ADHD has five main features:

  1. Inattention: Individuals with ADHD have trouble staying on task for extended periods of time. While we can all be pulled away from projects by the Internet or find our mind wandering to our weekend plans, those with ADHD do this to the degree that it impairs their ability to complete tasks on time. They can have trouble organizing and prioritizing activities and may find time management difficult; they may procrastinate and have trouble making decisions.
  2. Impulsivity: While kids with ADHD may tend to blurt out and jump out of their seats, impulsivity in adults can take a variety of forms. They might quit a job without having another lined up or end a relationship abruptly. They may also be more likely to react out of proportion to a frustration – blowing up at something that may be minor. Studies have shown that those with ADHD also are more likely to have traffic tickets as they can have trouble paying attention to their driving and may act more impulsively behind the wheel than they should.
  3. Hyperactivity: Adults with ADHD often feel restless, unable to sit still. They may enjoy more active jobs and have trouble staying at a desk for long periods of time. This can also present with talkativeness and a tendency to finish other people’s sentences.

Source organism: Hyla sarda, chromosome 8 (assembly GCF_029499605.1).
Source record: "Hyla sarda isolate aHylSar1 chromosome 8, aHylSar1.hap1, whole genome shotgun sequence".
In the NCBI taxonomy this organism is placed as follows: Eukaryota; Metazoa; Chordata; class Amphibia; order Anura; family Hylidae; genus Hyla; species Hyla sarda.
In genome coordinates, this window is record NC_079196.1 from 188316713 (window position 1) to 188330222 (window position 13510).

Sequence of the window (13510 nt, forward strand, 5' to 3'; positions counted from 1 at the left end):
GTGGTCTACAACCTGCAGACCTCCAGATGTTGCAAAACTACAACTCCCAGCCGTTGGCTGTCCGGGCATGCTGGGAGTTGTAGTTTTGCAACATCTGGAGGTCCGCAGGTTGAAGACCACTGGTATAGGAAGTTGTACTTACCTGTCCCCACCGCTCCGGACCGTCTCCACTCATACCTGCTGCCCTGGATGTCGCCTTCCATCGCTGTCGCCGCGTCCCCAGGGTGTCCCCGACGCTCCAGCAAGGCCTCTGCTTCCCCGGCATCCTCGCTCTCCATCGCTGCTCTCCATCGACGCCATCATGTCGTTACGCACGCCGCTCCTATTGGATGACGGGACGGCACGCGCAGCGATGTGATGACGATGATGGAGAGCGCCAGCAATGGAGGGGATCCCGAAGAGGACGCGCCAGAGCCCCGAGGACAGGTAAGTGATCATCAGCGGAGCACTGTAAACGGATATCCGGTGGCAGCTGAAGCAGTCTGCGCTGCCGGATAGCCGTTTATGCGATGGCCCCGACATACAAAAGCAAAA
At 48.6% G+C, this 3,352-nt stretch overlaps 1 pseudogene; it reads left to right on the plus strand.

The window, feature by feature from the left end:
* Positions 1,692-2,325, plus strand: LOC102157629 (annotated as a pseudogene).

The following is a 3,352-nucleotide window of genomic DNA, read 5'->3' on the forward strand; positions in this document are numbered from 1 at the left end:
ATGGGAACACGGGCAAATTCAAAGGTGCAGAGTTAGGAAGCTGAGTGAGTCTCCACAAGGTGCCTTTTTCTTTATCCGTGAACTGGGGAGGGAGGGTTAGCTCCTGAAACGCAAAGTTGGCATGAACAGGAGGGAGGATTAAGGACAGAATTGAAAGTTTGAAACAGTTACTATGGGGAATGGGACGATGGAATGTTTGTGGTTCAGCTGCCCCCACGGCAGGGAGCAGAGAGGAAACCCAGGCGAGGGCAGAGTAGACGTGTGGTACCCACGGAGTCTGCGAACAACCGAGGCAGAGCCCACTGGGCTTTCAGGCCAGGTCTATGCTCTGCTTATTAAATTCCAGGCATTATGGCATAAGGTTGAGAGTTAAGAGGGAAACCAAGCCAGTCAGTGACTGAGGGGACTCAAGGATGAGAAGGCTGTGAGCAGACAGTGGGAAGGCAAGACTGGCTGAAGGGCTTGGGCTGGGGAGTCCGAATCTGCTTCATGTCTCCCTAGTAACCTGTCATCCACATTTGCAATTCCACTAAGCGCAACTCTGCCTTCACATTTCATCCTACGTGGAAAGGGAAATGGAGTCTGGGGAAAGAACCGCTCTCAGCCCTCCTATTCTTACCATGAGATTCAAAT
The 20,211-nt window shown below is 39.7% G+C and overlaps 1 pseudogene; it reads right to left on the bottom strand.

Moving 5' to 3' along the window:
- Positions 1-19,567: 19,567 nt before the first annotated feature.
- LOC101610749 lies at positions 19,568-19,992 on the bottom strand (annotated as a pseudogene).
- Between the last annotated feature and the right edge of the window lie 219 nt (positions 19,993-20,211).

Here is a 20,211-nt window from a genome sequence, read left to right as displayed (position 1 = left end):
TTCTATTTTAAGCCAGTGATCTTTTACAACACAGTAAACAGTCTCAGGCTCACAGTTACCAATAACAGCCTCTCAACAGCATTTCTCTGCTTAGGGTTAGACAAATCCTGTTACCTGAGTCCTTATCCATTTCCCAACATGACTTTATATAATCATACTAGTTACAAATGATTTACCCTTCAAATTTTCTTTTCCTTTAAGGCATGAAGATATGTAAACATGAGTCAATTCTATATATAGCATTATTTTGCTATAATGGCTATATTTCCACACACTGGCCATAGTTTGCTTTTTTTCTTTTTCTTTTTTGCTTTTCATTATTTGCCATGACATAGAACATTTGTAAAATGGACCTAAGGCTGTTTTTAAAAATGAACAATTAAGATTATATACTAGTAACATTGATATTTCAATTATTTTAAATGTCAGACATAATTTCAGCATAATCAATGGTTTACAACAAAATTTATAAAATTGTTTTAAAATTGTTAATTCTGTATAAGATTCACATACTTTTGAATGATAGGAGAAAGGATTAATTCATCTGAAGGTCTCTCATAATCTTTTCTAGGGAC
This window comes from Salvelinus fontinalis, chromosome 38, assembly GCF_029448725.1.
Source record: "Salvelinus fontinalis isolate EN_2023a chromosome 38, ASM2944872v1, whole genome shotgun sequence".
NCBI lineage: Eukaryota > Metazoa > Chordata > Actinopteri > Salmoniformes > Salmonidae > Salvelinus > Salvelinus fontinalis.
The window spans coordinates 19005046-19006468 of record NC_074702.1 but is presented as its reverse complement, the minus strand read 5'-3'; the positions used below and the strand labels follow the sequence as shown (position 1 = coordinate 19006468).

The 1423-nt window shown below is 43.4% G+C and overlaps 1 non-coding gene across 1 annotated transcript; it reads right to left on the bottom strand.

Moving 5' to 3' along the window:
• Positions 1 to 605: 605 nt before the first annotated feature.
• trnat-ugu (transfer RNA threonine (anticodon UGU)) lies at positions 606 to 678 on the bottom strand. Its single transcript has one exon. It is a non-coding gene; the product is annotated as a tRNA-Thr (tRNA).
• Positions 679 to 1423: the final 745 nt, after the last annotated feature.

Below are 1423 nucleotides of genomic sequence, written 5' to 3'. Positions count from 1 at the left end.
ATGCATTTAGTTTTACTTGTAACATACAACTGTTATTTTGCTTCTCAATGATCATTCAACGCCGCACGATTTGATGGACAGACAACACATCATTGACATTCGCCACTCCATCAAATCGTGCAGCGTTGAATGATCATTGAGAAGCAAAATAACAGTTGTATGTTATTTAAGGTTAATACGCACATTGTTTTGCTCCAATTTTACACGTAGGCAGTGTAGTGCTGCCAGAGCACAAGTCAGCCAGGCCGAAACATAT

4. Trouble with executive function: Executive function is an overarching ability to establish goals and work toward those goals, including such skills as being able to organize, problem-solve, and shift appropriately between tasks.
  5. Emotional dysregulation: People with ADHD may be more irritable, with low frustration tolerance. Although not specific to ADHD, such mood lability can negatively impact their life at work and home.

While sometimes people brush off ADHD as a relatively benign issue, it can cause significant impairment for those affected. Studies have shown higher rates of difficulties at work and unemployment among those affected. They also tend to not go as far in school and may struggle with substance use issues.

Your first step would be getting a diagnosis. Although there are some online diagnostic tools, the best choice is to talk to your primary care doctor or psychiatrist about your concerns. Also, those with ADHD are more likely to suffer from other psychiatric issues as well, like depression or anxiety. Thus, a thorough psychiatric assessment should be conducted.